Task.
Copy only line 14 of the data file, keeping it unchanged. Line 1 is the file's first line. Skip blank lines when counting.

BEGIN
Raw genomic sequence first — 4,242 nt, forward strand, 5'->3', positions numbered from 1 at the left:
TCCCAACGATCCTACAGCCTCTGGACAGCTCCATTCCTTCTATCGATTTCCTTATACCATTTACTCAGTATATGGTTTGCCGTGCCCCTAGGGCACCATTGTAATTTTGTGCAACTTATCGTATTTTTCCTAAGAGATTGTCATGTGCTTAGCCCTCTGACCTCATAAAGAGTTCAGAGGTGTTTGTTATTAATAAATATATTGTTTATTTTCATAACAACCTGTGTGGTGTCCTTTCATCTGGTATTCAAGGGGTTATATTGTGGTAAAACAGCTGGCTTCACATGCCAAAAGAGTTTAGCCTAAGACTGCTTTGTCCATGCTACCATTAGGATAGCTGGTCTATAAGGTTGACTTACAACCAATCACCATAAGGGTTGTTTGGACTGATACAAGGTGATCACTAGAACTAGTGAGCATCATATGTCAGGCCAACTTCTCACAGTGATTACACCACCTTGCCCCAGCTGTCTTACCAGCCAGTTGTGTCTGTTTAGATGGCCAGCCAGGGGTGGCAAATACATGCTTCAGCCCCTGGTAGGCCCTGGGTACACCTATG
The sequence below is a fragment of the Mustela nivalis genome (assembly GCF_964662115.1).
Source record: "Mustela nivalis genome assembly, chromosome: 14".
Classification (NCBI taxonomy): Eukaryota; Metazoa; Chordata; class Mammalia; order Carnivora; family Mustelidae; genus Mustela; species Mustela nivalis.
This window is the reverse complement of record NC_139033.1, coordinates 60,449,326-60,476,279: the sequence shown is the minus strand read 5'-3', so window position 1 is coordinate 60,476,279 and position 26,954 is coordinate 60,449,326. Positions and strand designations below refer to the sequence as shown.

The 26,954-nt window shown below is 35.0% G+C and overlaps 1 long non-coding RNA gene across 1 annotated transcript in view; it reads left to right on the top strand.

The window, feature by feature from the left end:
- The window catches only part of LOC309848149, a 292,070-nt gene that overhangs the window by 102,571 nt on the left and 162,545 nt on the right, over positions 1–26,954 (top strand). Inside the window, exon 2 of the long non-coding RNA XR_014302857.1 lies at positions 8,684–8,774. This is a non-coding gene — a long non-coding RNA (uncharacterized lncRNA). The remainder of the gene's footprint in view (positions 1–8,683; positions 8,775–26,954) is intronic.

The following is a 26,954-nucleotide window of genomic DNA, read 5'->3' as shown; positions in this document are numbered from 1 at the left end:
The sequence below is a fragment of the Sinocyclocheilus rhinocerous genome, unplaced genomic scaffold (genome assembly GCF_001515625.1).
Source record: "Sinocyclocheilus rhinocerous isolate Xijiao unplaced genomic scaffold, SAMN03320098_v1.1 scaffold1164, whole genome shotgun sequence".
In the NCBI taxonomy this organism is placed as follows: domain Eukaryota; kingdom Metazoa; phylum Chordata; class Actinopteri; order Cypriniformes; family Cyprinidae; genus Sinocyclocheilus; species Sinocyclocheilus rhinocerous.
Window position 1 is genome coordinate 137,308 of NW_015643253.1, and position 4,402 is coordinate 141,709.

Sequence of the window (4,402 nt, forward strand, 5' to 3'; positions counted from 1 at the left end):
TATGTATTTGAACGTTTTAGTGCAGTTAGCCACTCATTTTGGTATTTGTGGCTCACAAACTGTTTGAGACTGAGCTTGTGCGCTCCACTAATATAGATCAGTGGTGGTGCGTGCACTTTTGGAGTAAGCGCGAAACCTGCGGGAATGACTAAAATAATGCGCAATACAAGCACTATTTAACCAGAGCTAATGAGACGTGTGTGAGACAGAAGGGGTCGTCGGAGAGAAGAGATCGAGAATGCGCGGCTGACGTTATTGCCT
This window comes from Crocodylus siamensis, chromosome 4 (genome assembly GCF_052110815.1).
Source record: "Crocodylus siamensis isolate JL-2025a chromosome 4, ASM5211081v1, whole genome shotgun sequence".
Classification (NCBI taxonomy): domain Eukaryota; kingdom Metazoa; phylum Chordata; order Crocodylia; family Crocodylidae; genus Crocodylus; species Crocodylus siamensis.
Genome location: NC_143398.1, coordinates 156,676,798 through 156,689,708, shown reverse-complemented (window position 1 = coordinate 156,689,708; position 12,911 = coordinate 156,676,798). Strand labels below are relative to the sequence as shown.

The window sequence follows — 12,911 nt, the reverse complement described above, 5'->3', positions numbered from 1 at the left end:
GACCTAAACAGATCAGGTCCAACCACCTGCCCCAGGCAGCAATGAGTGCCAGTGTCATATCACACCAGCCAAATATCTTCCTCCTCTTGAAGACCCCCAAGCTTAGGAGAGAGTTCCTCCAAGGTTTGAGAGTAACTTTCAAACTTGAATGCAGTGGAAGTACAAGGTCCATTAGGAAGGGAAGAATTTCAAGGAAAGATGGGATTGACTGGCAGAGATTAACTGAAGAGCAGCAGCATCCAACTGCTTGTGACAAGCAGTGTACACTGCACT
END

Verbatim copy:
Window position 1 is genome coordinate 137,308 of NW_015643253.1, and position 4,402 is coordinate 141,709.